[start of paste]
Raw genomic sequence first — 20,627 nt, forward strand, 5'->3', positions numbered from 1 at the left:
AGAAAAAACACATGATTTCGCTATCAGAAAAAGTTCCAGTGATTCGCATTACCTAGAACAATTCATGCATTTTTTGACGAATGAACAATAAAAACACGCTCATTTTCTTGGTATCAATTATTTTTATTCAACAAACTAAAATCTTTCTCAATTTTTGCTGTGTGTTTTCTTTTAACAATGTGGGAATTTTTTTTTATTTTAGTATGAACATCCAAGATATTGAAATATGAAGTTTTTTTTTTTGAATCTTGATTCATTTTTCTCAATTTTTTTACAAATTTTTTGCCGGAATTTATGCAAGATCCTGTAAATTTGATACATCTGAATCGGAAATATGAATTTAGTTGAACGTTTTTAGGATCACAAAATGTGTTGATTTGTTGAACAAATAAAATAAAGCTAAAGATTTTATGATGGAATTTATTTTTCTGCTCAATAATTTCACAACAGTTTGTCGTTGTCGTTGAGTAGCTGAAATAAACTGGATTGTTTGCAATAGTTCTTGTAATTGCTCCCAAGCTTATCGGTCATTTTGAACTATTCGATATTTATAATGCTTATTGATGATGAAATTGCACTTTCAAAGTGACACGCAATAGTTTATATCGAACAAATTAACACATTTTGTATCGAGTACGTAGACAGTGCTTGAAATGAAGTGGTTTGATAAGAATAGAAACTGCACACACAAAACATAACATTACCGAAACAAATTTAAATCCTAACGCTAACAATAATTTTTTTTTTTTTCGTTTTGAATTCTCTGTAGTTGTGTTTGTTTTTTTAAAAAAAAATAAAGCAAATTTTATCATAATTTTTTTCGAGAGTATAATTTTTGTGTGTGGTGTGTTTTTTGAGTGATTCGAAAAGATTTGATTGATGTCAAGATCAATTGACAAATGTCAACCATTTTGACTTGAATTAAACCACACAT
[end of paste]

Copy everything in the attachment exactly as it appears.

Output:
Raw genomic sequence first — 20,627 nt, forward strand, 5'->3', positions numbered from 1 at the left:
AGAAAAAACACATGATTTCGCTATCAGAAAAAGTTCCAGTGATTCGCATTACCTAGAACAATTCATGCATTTTTTGACGAATGAACAATAAAAACACGCTCATTTTCTTGGTATCAATTATTTTTATTCAACAAACTAAAATCTTTCTCAATTTTTGCTGTGTGTTTTCTTTTAACAATGTGGGAATTTTTTTTTATTTTAGTATGAACATCCAAGATATTGAAATATGAAGTTTTTTTTTTTGAATCTTGATTCATTTTTCTCAATTTTTTTACAAATTTTTTGCCGGAATTTATGCAAGATCCTGTAAATTTGATACATCTGAATCGGAAATATGAATTTAGTTGAACGTTTTTAGGATCACAAAATGTGTTGATTTGTTGAACAAATAAAATAAAGCTAAAGATTTTATGATGGAATTTATTTTTCTGCTCAATAATTTCACAACAGTTTGTCGTTGTCGTTGAGTAGCTGAAATAAACTGGATTGTTTGCAATAGTTCTTGTAATTGCTCCCAAGCTTATCGGTCATTTTGAACTATTCGATATTTATAATGCTTATTGATGATGAAATTGCACTTTCAAAGTGACACGCAATAGTTTATATCGAACAAATTAACACATTTTGTATCGAGTACGTAGACAGTGCTTGAAATGAAGTGGTTTGATAAGAATAGAAACTGCACACACAAAACATAACATTACCGAAACAAATTTAAATCCTAACGCTAACAATAATTTTTTTTTTTTTCGTTTTGAATTCTCTGTAGTTGTGTTTGTTTTTTTAAAAAAAAATAAAGCAAATTTTATCATAATTTTTTTCGAGAGTATAATTTTTGTGTGTGGTGTGTTTTTTGAGTGATTCGAAAAGATTTGATTGATGTCAAGATCAATTGACAAATGTCAACCATTTTGACTTGAATTAAACCACACAT